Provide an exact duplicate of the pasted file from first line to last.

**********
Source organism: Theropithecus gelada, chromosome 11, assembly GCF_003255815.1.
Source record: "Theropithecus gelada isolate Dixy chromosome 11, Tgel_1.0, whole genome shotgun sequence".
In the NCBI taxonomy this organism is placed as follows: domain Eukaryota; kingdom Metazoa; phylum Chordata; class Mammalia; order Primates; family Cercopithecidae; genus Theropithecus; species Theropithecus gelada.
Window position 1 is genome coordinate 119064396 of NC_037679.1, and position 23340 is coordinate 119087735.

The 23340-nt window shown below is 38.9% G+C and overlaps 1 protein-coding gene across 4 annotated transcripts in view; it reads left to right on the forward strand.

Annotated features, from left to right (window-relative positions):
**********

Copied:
Source organism: Theropithecus gelada, chromosome 11, assembly GCF_003255815.1.
Source record: "Theropithecus gelada isolate Dixy chromosome 11, Tgel_1.0, whole genome shotgun sequence".
In the NCBI taxonomy this organism is placed as follows: domain Eukaryota; kingdom Metazoa; phylum Chordata; class Mammalia; order Primates; family Cercopithecidae; genus Theropithecus; species Theropithecus gelada.
Window position 1 is genome coordinate 119064396 of NC_037679.1, and position 23340 is coordinate 119087735.

The 23340-nt window shown below is 38.9% G+C and overlaps 1 protein-coding gene across 4 annotated transcripts in view; it reads left to right on the forward strand.

Annotated features, from left to right (window-relative positions):